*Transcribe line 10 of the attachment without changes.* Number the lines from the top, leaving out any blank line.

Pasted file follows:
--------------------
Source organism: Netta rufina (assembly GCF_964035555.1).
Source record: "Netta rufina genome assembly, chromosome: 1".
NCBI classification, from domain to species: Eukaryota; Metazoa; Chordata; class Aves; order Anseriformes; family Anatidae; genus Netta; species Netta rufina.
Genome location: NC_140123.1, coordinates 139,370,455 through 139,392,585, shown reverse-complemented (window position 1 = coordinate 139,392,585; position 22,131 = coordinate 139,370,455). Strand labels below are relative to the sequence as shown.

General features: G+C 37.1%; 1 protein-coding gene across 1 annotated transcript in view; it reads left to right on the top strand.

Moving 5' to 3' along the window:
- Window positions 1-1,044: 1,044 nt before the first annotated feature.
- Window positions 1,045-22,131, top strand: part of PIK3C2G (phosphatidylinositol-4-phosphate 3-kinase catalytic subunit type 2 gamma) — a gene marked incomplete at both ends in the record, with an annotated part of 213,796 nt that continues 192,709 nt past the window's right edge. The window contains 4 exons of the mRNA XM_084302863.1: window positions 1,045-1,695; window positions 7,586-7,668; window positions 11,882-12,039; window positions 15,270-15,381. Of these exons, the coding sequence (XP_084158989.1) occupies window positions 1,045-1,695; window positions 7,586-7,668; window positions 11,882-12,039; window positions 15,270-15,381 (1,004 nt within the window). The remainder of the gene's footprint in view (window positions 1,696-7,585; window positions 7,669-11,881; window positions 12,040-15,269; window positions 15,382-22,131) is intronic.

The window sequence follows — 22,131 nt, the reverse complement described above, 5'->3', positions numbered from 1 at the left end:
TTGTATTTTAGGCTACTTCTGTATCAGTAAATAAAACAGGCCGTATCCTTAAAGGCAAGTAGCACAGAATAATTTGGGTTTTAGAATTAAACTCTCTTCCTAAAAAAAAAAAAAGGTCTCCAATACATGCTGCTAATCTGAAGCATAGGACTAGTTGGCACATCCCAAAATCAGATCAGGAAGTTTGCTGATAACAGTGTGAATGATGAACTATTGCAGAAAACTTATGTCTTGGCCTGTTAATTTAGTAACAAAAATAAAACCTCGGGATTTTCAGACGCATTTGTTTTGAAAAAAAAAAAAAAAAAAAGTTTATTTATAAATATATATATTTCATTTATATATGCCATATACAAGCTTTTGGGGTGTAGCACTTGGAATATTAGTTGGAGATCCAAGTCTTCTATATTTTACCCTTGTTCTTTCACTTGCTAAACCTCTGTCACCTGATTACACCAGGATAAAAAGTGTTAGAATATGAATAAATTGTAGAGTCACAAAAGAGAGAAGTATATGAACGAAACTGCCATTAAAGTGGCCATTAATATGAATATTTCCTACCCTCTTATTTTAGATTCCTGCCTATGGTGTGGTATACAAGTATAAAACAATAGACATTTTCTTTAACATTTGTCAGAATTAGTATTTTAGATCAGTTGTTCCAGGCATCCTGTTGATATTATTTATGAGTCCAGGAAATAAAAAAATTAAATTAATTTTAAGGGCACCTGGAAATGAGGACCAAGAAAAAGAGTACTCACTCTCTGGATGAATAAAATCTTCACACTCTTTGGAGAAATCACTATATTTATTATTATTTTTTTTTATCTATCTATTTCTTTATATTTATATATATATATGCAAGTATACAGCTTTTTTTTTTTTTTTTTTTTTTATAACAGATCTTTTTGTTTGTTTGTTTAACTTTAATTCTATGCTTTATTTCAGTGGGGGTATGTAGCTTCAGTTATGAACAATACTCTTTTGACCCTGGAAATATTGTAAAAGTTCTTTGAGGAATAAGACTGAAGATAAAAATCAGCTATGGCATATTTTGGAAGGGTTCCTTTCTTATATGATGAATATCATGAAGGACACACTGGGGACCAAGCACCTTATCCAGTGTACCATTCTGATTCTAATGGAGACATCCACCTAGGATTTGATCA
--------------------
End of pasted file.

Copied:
TTGTATTTTAGGCTACTTCTGTATCAGTAAATAAAACAGGCCGTATCCTTAAAGGCAAGTAGCACAGAATAATTTGGGTTTTAGAATTAAACTCTCTTCCTAAAAAAAAAAAAAGGTCTCCAATACATGCTGCTAATCTGAAGCATAGGACTAGTTGGCACATCCCAAAATCAGATCAGGAAGTTTGCTGATAACAGTGTGAATGATGAACTATTGCAGAAAACTTATGTCTTGGCCTGTTAATTTAGTAACAAAAATAAAACCTCGGGATTTTCAGACGCATTTGTTTTGAAAAAAAAAAAAAAAAAAAGTTTATTTATAAATATATATATTTCATTTATATATGCCATATACAAGCTTTTGGGGTGTAGCACTTGGAATATTAGTTGGAGATCCAAGTCTTCTATATTTTACCCTTGTTCTTTCACTTGCTAAACCTCTGTCACCTGATTACACCAGGATAAAAAGTGTTAGAATATGAATAAATTGTAGAGTCACAAAAGAGAGAAGTATATGAACGAAACTGCCATTAAAGTGGCCATTAATATGAATATTTCCTACCCTCTTATTTTAGATTCCTGCCTATGGTGTGGTATACAAGTATAAAACAATAGACATTTTCTTTAACATTTGTCAGAATTAGTATTTTAGATCAGTTGTTCCAGGCATCCTGTTGATATTATTTATGAGTCCAGGAAATAAAAAAATTAAATTAATTTTAAGGGCACCTGGAAATGAGGACCAAGAAAAAGAGTACTCACTCTCTGGATGAATAAAATCTTCACACTCTTTGGAGAAATCACTATATTTATTATTATTTTTTTTTATCTATCTATTTCTTTATATTTATATATATATATGCAAGTATACAGCTTTTTTTTTTTTTTTTTTTTTTATAACAGATCTTTTTGTTTGTTTGTTTAACTTTAATTCTATGCTTTATTTCAGTGGGGGTATGTAGCTTCAGTTATGAACAATACTCTTTTGACCCTGGAAATATTGTAAAAGTTCTTTGAGGAATAAGACTGAAGATAAAAATCAGCTATGGCATATTTTGGAAGGGTTCCTTTCTTATATGATGAATATCATGAAGGACACACTGGGGACCAAGCACCTTATCCAGTGTACCATTCTGATTCTAATGGAGACATCCACCTAGGATTTGATCA